Tag Archives: iPhone

Economic growth: Is it an Aqueduct or an iPhone?

27 Oct

In the neighborhood where I grew up, everyone had one bathroom and one garage. I’m pretty sure those who moved away now have at least two bathrooms and garages.

That’s growth.

As a nation, the U.S. is very much worried about growth. We’re worried because we don’t have enough of it. Still, knowing I could live with a single bathroom and garage makes me wonder if growth really is necessary.

According to the latest reports, the U.S. economy grew at a 2 percent annual pace from July to September. This is good news, the reports said, because from April to June growth had only been 1.3 percent.

While I’m unsure about the inner workings of growth, I think it safe to say that growth involves increased economic activity and – ideally – increased profits.

Back in my old neighborhood, a new bathroom might have been added to some of the homes. If the family used additional income to hire a contractor, this would register as economic growth. It might even if the family borrowed the money.

There would be no economic growth, I think, if the family had no additional income and spent its vacation money that year on wood, drywall, plumbing and fixtures and installed the bathroom themselves.

If this type of activity were the only “growth” in America, stockholders would see little or no year-over-year improvement.  Stock prices would fall.

Yet people overall might be happy, especially those with new bathrooms.

In its Oct. 22 edition, Bloomberg Businessweek cites some interesting new studies on economic growth. It mentions that economic historians have determined there was virtually no growth in Britain from the 13th to the 18th centuries. In other words, no growth was the status quo, even through the Renaissance and the age of exploration.

Growth apparently didn’t come to England until the Industrial Revolution in the 19th century, with the advent of steam engines and railroads.

In the U.S., growth had been around 1 percent until the 20th century, when it was boosted by the effects of (surprisingly) indoor running water, the internal combustion engine and electricity.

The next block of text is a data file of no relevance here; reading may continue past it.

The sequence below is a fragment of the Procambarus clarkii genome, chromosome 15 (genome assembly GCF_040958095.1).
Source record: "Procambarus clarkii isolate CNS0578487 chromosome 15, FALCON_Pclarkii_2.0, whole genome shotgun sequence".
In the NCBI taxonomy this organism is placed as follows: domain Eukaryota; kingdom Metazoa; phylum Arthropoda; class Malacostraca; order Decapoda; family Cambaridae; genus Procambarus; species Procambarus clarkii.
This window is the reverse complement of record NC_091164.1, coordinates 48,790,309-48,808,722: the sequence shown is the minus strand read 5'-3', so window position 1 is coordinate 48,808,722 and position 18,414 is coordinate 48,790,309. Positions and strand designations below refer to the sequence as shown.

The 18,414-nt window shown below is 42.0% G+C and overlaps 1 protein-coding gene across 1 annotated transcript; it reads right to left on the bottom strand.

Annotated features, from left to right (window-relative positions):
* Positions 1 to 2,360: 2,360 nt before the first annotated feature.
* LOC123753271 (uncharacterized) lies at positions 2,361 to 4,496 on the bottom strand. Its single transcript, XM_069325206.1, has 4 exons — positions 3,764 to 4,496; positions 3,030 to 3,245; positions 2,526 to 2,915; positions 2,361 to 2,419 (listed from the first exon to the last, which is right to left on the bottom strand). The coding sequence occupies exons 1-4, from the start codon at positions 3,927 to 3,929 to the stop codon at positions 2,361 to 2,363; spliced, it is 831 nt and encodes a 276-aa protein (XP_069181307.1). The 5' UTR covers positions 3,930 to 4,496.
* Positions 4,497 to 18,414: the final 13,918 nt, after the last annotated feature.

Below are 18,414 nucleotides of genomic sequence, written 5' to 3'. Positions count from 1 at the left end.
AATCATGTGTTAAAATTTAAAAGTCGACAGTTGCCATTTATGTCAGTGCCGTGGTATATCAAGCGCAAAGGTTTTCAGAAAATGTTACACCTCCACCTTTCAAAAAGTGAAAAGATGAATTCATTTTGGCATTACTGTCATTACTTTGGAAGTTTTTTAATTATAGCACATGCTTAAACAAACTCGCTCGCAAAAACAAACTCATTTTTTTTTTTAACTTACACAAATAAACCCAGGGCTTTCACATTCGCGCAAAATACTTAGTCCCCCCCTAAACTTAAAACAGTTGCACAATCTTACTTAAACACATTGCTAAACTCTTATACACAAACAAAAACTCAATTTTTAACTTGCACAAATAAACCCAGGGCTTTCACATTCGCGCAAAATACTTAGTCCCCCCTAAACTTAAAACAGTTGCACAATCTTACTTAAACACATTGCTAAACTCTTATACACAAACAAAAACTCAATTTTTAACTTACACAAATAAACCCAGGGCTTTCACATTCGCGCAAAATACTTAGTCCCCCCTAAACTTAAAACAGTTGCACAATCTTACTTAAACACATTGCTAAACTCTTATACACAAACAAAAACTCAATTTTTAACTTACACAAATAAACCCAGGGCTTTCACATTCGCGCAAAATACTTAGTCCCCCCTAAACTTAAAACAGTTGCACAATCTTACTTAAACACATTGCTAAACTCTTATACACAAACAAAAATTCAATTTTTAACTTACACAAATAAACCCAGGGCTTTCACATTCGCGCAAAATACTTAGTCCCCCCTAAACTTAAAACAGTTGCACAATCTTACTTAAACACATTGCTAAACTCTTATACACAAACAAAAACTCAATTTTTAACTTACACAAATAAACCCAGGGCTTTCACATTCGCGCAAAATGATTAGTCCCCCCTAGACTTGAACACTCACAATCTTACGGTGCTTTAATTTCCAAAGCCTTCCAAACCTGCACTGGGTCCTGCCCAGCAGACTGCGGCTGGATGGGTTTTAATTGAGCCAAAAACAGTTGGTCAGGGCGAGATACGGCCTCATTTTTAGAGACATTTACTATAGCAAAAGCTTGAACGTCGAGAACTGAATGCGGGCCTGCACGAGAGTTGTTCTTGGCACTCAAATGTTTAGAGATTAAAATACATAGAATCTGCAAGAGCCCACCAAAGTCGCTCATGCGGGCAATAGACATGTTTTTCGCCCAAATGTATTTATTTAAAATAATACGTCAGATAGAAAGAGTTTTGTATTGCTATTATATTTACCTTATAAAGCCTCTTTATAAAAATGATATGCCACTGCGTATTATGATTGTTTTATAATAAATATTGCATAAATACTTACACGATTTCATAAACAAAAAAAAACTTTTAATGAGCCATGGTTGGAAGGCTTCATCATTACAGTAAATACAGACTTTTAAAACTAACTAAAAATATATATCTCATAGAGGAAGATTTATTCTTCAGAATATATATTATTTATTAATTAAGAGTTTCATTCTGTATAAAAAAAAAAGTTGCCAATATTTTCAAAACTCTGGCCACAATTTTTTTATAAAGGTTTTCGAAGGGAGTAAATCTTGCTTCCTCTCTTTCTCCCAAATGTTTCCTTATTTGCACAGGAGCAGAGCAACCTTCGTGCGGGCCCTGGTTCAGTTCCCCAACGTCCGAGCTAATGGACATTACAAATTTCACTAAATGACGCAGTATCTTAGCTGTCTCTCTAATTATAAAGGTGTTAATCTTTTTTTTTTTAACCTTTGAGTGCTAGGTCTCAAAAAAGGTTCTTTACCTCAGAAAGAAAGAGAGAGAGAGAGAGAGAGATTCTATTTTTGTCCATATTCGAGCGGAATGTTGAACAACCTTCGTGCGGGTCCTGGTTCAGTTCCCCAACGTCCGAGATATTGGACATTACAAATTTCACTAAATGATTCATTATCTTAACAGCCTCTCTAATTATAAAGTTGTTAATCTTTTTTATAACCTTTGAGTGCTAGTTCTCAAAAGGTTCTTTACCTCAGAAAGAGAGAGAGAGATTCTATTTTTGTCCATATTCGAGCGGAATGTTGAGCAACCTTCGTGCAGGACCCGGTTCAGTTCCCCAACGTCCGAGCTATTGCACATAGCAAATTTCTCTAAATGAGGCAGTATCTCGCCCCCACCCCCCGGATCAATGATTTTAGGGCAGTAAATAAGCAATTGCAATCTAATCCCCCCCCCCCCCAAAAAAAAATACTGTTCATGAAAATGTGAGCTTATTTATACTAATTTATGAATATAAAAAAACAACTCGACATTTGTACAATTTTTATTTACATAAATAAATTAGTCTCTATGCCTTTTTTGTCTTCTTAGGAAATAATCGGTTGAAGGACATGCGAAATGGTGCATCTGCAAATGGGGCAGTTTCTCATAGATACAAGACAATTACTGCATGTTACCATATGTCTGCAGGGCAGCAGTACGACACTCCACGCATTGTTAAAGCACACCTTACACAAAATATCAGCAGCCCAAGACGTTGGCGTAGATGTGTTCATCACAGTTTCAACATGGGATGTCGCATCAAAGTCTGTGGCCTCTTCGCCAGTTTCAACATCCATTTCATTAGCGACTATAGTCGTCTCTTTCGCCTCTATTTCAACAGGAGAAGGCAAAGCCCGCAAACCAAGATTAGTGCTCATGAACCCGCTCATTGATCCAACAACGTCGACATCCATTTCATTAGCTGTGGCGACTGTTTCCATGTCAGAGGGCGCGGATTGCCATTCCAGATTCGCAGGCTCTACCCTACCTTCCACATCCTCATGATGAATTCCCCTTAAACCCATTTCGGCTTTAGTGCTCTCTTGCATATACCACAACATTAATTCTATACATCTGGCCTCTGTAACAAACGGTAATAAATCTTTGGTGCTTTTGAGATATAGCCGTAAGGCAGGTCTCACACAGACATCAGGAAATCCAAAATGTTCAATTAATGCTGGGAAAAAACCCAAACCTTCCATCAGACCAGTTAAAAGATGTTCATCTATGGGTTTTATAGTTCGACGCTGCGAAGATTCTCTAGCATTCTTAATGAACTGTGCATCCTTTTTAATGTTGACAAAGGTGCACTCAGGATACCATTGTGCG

Economist Robert Gordon, in a paper for the National Bureau of Economic Research, said growth has been downhill since 1950.

If the trend continues, Gordon says, by 2100 annual growth will have fallen to 0.2 percent.

Judging by the standards of 300 years, he doesn’t see this as anything unusual.

While some cultures require growth, others do not.

I recently attended a conference on water. Several speakers told of good-intentioned projects designed to help villages where the tradition was for women to do daily “water walks.” That means traveling five to 10 miles a day on foot to fetch water that was carried back in containers balanced on their heads.

Wanting to help, outsiders installed wells and irrigations systems. Too often, the speakers said, the villagers would return to the water walks after parts failed or things broke down through lack of care and maintenance.

The outsider sought growth and improvement. The villagers seemed content with the way things were.

For myself, I’m partial to cultures that say, “Our population is growing. We need water. Let’s build an aqueduct and bring it in from the Alps.”

But I don’t see the necessity for an increasing number of bathrooms and garages, or for a new iPhone every six months. If employment is at proper levels, I don’t know why strong, efficient companies like IBM, Google and others are required to show consistent year after year growth.

Can you image a world where prices don’t change much; where you buy something and use it for decades; where basic needs are met and life is not a struggle to maintain and acquire things unessential to happiness?

I enjoy progress, and this seems like it to me.

Growth actually may be a trick, the result of debt. With $16 trillion of debt, Americans has experienced great growth. As we eliminate debt, life and growth are bound to change.

The future could return us to historical norms, and maybe we all will be able take a deep breath and begin to relax.

By Lanny Morgnanesi

Why America loses jobs

22 Jan

Jobs fair in China (NYT photo)

A noted columnist recently said that young Americans would like a 35-hour work week, as compared to young Indians, who would like a 35-hour work day.

The willingness of those in the developing world to labor hard and long is no longer commendable. In many cases, it represents an acceptance of a new form of servitude.

The New York Times today reports on why Apple can’t assemble its products in America. As an example, it mentions a case where last-minute design changes were made to iPhone, which needed to be on store shelves in two weeks. According to an executive interviewed by the Times, this is what happened at a Chinese plant.

“A foreman immediately roused 8,000 workers inside the company’s dormitories, according to the executive. Each employee was given a biscuit and a cup of tea, guided to a workstation and within half an hour started a 12-hour shift fitting glass screens into beveled frames. Within 96 hours, the plant was producing over 10,000 iPhones a day.”

The executive said: “The speed and flexibility is breathtaking.”

My question: Will those workers eventually become more like us, or will we become more like them?

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